Send this page to a friend






Return to the news
07 December 2015

Leading the way in the tradewinds

Transat St-Barth - Port-la-Forêt Mono60 Edmond de Rothschild Sébastien Josse

After setting sail from Gustavia yesterday afternoon (15:00 GMT), the Transat Saint-Barth - Port-la-Forêt fleet has set a course northwards to initiate its negotiation of the Azores High and hook onto a train of Atlantic lows, a change of system synonymous with a veritable launch pad on the route home. After a lively start in squalls that are so characteristic of the West Indies at this time of year, the six solo sailors* have managed to gently find their feet in this race thanks to a steady tradewind. Aboard the Mono60 Edmond de Rothschild, Sébastien Josse is firing on all cylinders, leading the way from the opening miles of the race. At the 16:00 GMT ranking, the most recent addition to the Gitana fleet has got a slight edge of 5.5 miles over SMA and over 31.8 miles in relation to Safran, respectively second and third after a little over 24 hours at sea.

Lively start amidst the squalls

During kick-off, the atmosphere offshore of the marina in Gustavia yesterday was somewhat bracing. With an average of 15-20 knots freshening to around 25 in the numerous squalls sprawled across the start zone in big seas… suffice to say that it was quite a spectacle, with some sublime contrasts to bid the six solo sailors a fond farewell before their North Atlantic sprint. In these conditions Paul Meilhat got off to the best start followed very closely by Sébastien Josse. Indeed, the skipper of the Mono60 Edmond de Rothschild quickly gained the upper hand during the first few miles as the fleet headed towards St Martin and Anguilla. After a first night influenced by a steady tradewind, the pace dropped off a tad on the decks of the 60-foot monohulls from late morning and Sébastien Josse and his rivals were threading their way along, beam onto the wind at around 11-13 knots midway through the afternoon; conditions which remain somewhat pressured in solo configuration given the significant amount of trimming and the finesse and concentration required for piloting.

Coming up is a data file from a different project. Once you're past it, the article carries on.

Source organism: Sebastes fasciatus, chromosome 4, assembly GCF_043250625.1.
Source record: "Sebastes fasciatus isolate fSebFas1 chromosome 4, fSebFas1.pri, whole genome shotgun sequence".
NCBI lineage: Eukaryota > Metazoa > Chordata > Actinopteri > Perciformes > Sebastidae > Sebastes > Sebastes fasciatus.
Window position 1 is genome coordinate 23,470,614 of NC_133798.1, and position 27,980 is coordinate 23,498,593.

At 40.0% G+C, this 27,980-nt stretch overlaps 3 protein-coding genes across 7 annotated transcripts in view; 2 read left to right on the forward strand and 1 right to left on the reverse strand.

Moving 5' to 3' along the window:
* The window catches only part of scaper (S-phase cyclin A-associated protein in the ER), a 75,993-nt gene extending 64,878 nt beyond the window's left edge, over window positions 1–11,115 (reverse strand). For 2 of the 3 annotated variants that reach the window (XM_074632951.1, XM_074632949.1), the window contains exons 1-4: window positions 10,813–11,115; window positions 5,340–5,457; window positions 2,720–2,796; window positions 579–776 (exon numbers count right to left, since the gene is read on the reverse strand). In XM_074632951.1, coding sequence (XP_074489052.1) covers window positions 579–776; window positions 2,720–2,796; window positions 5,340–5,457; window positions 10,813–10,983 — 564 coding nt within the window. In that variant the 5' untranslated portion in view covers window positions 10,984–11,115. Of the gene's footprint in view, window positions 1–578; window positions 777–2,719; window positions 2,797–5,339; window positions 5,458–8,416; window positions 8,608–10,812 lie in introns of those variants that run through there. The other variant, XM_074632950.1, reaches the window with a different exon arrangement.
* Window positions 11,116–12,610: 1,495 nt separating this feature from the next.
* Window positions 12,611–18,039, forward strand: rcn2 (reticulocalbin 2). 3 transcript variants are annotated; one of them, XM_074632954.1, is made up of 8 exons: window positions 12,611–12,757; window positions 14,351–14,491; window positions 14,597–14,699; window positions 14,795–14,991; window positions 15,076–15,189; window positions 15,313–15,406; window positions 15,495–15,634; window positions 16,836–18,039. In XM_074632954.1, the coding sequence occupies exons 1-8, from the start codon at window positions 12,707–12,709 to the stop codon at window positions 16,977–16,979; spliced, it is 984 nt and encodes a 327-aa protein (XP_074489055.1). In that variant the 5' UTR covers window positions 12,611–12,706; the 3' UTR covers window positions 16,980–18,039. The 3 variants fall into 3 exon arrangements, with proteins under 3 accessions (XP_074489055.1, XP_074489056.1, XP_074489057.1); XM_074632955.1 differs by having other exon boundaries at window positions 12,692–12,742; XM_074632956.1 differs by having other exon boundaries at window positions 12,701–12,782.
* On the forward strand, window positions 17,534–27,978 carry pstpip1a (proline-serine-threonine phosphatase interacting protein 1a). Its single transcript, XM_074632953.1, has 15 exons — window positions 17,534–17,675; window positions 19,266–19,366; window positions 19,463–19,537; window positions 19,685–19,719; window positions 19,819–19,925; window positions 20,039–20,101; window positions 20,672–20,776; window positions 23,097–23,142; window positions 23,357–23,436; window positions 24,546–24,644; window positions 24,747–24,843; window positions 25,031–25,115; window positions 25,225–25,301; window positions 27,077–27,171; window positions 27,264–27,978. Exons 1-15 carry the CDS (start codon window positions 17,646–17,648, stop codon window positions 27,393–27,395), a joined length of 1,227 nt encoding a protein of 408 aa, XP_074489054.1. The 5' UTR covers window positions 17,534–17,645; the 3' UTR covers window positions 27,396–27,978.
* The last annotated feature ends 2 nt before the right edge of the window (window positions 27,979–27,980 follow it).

North vs South

Though the course for this Transat Saint-Barth - Port-la-Forêt is all mapped out, the quickest route in which to complete it is far from obvious. Indeed, as Sébastien Josse explained to us yesterday before casting off, the weather models are not in agreement and there are two very different major routes possible. In practical terms, the CEP model (European) indicates a course further to the South whilst the GFS (American model) predicts a passage a lot further North. In this way, the sailors will have to make a choice once they've negotiated the ridge of high pressure. Indeed, for the time being, it is this phenomenon that is of particular interest to the six competing solo sailors. In the coming hours, the wind is set to ease, with 10 knots or more becoming a rarity and the speeds observed at the 16:00 GMT ranking confirm this trend.

 

Ranking at 16:00 GMT - D+1
  1. Sébastien Josse (Edmond de Rothschild) – 3,073 miles from the finish
  2. Paul Meilhat (SMA) – 5.5 miles behind the leader
  3. Morgan Lagravière (Safran)– 31.8 miles back
  4. Thomas Ruyant (Le Souffle du Nord)  - 37.1 miles back
  5. Fabrice Amedeo (Newrest-Matmut) - 42.2 miles back
  6. Eric Holden (O Canada) – 66.2 miles back
  7. Enda O'Coineen (Kilcullen Voyager) – not polled

Gitana is placing at your disposal a cartography that is dedicated to following this transatlantic race: http://gitana-team.geovoile.com/saintbarthportlaforet/2015/. The positions of Edmond de Rothschild and its six rivals will be updated every hour. However, a position blackout will be observed between 22:00 and 04:00 GMT to let the strategic play have free rein!

* Seven sailors are competing in this Transat Saint-Barth - Port-la-Forêt. However, a few hours before the start, the Irish racer, Enda O'Coineen discovered a few engine issues aboard the 60-footer Currency House Kilcullena. His shore crew are pulling out all the stops so he can set sail from St Barths as soon as possible and thus follow the course traced by the six other sailors already on the racetrack.

Share photo album






Suggested articles